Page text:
Marion Robert Morrison was born in Winterset, Iowa. Years later, renamed John Wayne, he would become a legendary American icon.
After graduating from high school, Wayne wanted to attend the Naval Academy. Instead he accepted a full scholarship to play football at the University of Southern California. His football coach was often able to get his players summer work in the movie industry. Wayne worked in the summer of 1926 as an assistant prop man on the set of a movie directed by John Ford. Ford became one of the biggest influences in Wayne's life; Wayne and Ford were best friends until Ford's death in 1973.
From props, Wayne worked his way to the big screen. He played in grade-B westerns until Ford convinced United Artists to give him the role of Ringo Kid in the film "Stagecoach." The role put Wayne on the map. He began to get steady work, including "The Long Voyage Home," "Reap the Wild Wind," and "A Lady Takes a Chance."
When war broke out, Wayne tried to enlist but was denied, due to a football injury, his age (34), and his status as a married father of four. He flew to Washington to plead for admittance into the Navy, but was turned down. Determined to do what he could for the war effort, he began making inspirational war films including "The Fighting Seabees," "Back to Bataan," and "They Were Expendable." Wayne couldn't stay away from the front lines. Fittingly, it was a wartime film, "Sand of Iwo Jima," that turned Wayne into a superstar. Wayne went to Vietnam in the early days of the war, scorning special treatment, and insisting on visiting troops in the field. Upon his return from Vietnam, he vowed to make a film about the heroism of Special Forces soldiers. The result was "The Green Berets" and the public flooded the theaters.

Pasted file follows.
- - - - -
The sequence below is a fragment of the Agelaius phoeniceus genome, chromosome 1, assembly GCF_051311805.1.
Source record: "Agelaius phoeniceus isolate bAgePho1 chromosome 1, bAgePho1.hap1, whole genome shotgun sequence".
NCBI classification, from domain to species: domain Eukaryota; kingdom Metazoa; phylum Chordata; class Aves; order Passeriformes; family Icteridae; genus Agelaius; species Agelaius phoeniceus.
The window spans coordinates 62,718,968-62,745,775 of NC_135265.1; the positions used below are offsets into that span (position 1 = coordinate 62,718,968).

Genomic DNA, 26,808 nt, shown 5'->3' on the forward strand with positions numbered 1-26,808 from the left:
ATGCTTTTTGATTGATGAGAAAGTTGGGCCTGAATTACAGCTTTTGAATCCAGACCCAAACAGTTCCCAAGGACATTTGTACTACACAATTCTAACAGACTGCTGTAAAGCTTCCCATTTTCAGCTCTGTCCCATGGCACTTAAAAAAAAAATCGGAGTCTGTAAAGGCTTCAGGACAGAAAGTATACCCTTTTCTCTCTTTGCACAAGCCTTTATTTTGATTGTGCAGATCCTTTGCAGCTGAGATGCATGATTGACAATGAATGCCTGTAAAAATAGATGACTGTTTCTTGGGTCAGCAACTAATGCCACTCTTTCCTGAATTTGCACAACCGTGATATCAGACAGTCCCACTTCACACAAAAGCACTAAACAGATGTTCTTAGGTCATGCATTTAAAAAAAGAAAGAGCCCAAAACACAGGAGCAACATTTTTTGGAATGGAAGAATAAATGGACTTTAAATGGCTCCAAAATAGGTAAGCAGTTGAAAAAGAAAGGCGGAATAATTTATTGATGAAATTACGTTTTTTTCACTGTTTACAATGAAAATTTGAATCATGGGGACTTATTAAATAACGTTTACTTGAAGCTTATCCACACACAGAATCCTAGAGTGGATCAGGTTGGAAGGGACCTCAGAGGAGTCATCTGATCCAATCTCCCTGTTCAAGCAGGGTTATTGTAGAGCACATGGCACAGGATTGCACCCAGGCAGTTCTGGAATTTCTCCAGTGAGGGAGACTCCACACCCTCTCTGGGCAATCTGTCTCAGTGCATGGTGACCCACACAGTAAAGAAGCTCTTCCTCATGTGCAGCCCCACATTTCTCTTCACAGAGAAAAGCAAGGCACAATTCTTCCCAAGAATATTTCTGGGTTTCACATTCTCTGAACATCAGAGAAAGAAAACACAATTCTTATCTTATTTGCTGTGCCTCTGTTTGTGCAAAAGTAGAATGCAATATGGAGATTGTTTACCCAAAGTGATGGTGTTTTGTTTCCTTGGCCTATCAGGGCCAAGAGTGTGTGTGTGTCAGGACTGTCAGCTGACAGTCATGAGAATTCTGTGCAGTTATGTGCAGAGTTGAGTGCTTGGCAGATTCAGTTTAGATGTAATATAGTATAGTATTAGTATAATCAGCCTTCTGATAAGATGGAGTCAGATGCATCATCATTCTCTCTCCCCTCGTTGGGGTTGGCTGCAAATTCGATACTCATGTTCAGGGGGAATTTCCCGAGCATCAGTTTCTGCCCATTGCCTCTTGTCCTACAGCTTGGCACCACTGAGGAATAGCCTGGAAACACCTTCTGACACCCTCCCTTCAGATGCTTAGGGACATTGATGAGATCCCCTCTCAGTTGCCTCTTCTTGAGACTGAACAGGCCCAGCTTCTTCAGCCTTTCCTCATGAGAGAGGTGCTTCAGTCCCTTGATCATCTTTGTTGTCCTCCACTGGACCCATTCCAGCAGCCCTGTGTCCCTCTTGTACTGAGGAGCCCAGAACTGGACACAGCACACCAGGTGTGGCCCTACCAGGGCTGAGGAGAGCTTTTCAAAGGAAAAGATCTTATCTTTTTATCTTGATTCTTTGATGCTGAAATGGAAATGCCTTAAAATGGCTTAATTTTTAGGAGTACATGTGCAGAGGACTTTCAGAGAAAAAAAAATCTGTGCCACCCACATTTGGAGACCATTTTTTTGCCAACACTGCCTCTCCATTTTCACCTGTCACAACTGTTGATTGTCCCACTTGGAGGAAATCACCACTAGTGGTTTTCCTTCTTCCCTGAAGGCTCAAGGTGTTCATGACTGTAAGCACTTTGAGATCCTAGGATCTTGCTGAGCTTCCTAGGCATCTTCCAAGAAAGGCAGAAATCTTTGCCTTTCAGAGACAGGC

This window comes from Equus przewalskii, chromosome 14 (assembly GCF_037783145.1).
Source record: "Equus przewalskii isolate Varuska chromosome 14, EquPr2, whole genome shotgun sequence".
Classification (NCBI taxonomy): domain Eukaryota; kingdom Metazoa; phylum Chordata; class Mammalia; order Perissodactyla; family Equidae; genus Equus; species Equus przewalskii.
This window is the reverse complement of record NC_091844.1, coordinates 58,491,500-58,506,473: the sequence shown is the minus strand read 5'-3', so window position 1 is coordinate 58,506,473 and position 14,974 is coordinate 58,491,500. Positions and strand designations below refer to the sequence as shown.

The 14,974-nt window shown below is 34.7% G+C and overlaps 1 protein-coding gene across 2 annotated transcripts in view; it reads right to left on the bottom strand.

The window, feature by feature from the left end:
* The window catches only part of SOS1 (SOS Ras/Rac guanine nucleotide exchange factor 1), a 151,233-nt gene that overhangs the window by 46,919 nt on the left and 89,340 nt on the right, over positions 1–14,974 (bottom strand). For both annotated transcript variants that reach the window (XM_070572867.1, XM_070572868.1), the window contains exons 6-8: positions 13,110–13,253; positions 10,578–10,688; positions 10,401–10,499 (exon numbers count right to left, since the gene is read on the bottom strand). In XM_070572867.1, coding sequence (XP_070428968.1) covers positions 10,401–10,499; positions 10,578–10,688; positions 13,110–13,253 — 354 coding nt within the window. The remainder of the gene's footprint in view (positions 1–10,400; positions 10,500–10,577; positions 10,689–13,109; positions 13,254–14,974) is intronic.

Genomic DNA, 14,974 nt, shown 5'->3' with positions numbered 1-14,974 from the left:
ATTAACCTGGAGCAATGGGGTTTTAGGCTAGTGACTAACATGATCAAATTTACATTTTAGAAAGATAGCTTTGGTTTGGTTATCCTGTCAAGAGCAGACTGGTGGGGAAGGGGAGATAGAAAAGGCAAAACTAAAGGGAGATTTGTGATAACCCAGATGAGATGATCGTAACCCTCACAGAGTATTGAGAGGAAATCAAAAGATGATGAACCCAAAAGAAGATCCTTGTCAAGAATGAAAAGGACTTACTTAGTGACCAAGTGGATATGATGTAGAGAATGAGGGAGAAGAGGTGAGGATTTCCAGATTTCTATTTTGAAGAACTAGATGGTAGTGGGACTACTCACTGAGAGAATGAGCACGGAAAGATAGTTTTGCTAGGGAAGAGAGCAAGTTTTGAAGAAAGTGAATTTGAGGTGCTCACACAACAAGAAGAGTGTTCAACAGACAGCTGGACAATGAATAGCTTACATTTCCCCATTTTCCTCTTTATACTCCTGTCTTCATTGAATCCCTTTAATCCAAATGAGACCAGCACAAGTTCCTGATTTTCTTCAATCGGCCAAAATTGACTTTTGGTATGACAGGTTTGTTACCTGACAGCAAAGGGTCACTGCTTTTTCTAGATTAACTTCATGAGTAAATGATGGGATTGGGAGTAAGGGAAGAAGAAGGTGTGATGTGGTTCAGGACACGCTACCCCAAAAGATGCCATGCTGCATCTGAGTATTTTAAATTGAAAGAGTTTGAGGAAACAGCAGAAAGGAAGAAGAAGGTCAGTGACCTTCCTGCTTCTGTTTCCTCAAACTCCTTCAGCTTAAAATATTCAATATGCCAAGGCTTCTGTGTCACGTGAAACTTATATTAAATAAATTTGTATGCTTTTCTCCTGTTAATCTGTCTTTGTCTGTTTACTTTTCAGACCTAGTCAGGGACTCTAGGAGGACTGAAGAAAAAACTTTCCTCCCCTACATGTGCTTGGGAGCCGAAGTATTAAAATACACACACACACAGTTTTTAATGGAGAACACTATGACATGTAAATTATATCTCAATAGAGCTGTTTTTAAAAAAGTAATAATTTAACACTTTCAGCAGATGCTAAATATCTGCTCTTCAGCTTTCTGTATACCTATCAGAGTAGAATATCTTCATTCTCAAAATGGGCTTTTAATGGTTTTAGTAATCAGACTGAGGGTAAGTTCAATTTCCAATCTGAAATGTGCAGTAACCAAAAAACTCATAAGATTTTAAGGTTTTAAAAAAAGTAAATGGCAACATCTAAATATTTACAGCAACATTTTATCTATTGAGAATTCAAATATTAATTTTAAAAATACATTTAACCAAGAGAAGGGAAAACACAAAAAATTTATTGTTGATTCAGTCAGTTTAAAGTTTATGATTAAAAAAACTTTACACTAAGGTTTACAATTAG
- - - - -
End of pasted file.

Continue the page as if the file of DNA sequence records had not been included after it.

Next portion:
The turning point in Wayne's career was the film "True Grit," for which he took home an Oscar for Best Actor in 1969. Wayne had an impressive number of film credits during his career including "How the West Was Won," "Fort Apache," "Flying Leathernecks," "The Alamo," and "The Shootist."
Wayne found out he had cancer. He had two major operations to try to control it. When he was told that there was no hope, he asked that they use his body for experimental medical research to search for a cure. He refused painkillers so he could be alert as he spent his last days with his seven children. Wayne died of cancer on June 11, 1979. Wayne, when asked how he wanted to be remembered, said "Feo, Fuerte y Formal." It's a Spanish proverb which means "He was ugly, strong, and had dignity." In March 1980, Wayne's family was presented with a Congressional Medal in honor of Wayne. It read: "John Wayne, American."
Wayne was initiated into Glendale Chapter DeMolay in Glendale, California, in 1924. He received the Legion of Honor in 1970. Wayne was a member of the first class to be inducted into the DeMolay Hall of Fame on November 13, 1986.
"I was overwhelmed by the feeling of friendship, comradeship, and brotherhood … DeMolay will always hold a deep spot in my heart."